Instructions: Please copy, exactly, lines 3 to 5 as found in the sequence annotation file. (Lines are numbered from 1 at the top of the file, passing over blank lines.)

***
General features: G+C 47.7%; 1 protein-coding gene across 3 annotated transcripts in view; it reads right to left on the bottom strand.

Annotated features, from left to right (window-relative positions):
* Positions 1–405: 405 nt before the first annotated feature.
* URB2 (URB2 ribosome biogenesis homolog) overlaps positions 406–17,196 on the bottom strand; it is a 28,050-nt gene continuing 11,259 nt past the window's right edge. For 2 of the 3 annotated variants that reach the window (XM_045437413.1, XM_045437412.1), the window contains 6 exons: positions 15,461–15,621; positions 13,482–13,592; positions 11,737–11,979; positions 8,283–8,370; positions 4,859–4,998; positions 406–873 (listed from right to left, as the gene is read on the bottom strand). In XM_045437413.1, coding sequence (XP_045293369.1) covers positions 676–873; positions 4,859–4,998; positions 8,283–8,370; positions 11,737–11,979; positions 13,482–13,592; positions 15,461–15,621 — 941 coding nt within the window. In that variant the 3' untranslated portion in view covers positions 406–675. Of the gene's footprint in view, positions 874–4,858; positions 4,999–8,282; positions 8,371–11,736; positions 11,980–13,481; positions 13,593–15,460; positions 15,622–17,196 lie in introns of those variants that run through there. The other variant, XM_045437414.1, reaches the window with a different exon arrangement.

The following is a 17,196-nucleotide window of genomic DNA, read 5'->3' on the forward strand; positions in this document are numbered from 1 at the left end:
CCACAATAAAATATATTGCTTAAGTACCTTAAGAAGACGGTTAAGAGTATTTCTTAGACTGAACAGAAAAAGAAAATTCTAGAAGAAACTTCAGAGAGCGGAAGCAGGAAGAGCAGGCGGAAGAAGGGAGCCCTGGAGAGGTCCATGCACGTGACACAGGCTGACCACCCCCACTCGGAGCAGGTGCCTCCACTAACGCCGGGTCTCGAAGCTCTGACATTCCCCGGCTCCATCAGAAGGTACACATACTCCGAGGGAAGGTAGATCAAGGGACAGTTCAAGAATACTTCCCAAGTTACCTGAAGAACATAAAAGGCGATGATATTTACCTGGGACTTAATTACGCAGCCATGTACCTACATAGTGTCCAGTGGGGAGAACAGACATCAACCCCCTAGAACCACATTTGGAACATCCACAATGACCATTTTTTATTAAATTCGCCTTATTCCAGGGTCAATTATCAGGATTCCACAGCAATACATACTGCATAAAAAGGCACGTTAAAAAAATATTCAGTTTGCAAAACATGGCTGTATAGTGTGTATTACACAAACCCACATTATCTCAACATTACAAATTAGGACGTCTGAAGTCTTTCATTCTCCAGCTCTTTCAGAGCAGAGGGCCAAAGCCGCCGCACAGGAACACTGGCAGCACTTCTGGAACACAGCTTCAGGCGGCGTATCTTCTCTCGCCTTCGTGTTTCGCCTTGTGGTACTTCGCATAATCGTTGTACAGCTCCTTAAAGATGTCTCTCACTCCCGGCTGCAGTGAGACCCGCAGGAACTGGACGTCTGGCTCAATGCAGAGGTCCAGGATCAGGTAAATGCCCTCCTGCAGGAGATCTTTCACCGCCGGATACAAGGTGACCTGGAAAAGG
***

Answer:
* Positions 1–405: 405 nt before the first annotated feature.
* URB2 (URB2 ribosome biogenesis homolog) overlaps positions 406–17,196 on the bottom strand; it is a 28,050-nt gene continuing 11,259 nt past the window's right edge. For 2 of the 3 annotated variants that reach the window (XM_045437413.1, XM_045437412.1), the window contains 6 exons: positions 15,461–15,621; positions 13,482–13,592; positions 11,737–11,979; positions 8,283–8,370; positions 4,859–4,998; positions 406–873 (listed from right to left, as the gene is read on the bottom strand). In XM_045437413.1, coding sequence (XP_045293369.1) covers positions 676–873; positions 4,859–4,998; positions 8,283–8,370; positions 11,737–11,979; positions 13,482–13,592; positions 15,461–15,621 — 941 coding nt within the window. In that variant the 3' untranslated portion in view covers positions 406–675. Of the gene's footprint in view, positions 874–4,858; positions 4,999–8,282; positions 8,371–11,736; positions 11,980–13,481; positions 13,593–15,460; positions 15,622–17,196 lie in introns of those variants that run through there. The other variant, XM_045437414.1, reaches the window with a different exon arrangement.

The following is a 17,196-nucleotide window of genomic DNA, read 5'->3' on the forward strand; positions in this document are numbered from 1 at the left end: